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J Am Coll Surg. 2016 Jun;222(6):1036-1043.e2. doi: 10.1016/j.jamcollsurg.2015.12.047. Epub 2016 Jan 14.

Identification of Novel Oncogenic Mutations in Thyroid Cancer.

Author information

1
Department of Surgery, Brigham and Women's Hospital, Harvard Medical School, Boston, MA; Department of Surgery, University of Wisconsin School of Medicine and Public Health, Madison, WI. Electronic address: pitt@surgery.wisc.edu.
2
Department of Surgery, Brigham and Women's Hospital, Harvard Medical School, Boston, MA.

Abstract

BACKGROUND:

Thyroid cancer patients frequently have favorable outcomes. However, a small subset develops aggressive disease refractory to traditional treatments. Therefore, we sought to characterize oncogenic mutations in thyroid cancers to identify novel therapeutic targets that may benefit patients with advanced, refractory disease.

STUDY DESIGN:

Data on 239 thyroid cancer specimens collected between January 2009 and September 2014 were obtained from the Dana Farber/Brigham and Women's Cancer Center. The tumors were analyzed with the OncoMap-4 or OncoPanel high-throughput genotyping platforms that survey up to 275 cancer genes and 91 introns for DNA rearrangement.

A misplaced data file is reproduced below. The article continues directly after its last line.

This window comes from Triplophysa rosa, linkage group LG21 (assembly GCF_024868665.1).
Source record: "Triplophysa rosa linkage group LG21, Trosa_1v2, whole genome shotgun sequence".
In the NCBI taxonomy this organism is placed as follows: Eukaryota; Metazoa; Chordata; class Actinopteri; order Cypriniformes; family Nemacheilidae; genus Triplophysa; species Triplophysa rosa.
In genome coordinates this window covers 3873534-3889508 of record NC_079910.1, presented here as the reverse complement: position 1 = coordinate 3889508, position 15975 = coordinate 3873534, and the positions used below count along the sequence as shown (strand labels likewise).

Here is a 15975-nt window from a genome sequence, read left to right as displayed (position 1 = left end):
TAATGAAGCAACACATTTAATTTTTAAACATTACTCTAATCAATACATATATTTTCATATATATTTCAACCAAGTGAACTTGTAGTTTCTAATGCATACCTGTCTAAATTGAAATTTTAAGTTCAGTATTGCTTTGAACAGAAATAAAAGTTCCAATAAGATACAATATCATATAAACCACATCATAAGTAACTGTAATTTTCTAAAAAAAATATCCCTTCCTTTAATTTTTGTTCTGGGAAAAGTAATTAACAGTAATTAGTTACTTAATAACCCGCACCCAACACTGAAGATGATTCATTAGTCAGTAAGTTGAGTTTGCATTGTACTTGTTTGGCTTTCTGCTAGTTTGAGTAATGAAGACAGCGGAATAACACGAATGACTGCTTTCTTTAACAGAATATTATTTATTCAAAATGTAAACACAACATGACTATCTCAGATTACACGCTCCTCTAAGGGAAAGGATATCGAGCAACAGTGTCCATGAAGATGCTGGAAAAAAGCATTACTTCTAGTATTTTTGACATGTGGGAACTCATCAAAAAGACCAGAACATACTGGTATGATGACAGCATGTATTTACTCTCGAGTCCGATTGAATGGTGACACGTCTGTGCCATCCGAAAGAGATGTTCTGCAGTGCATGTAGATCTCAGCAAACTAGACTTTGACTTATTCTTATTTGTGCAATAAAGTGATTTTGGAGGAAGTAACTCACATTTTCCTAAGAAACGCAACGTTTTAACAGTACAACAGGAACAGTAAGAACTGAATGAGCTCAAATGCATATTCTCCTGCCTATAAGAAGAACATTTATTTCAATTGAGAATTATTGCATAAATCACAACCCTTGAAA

RESULTS:

Of the 239 thyroid cancer specimens, 128 (54%) had oncogenic mutations detected. These 128 tumors had 351 different mutations detected in 129 oncogenes or tumor suppressors. Examination of the 128 specimens demonstrated that 55% (n = 70) had 1 oncogenic mutation, and 45% (n = 48) had more than 1 mutation. The 351 oncogenic mutations were in papillary (85%), follicular (4%), medullary (7%), and anaplastic (4%) thyroid cancers. Analysis revealed that 2.3% (n = 3 genes) of the somatic gene mutations were novel. These included AR (n = 1), MPL (n = 2), and EXT2 (n = 1), which were present in 4 different papillary thyroid cancer specimens. New mutations were found in an additional 13 genes known to have altered protein expression in thyroid cancer: BLM, CBL, CIITA, EP300, GSTM5, LMO2, PRAME, SBDS, SF1, TET2, TNFAIP3, XPO1, and ZRSR2.

CONCLUSIONS:

This analysis revealed that several previously unreported oncogenic gene mutations exist in thyroid cancers and may be targets for the development of future therapies. Further investigation into the role of these genes is warranted.

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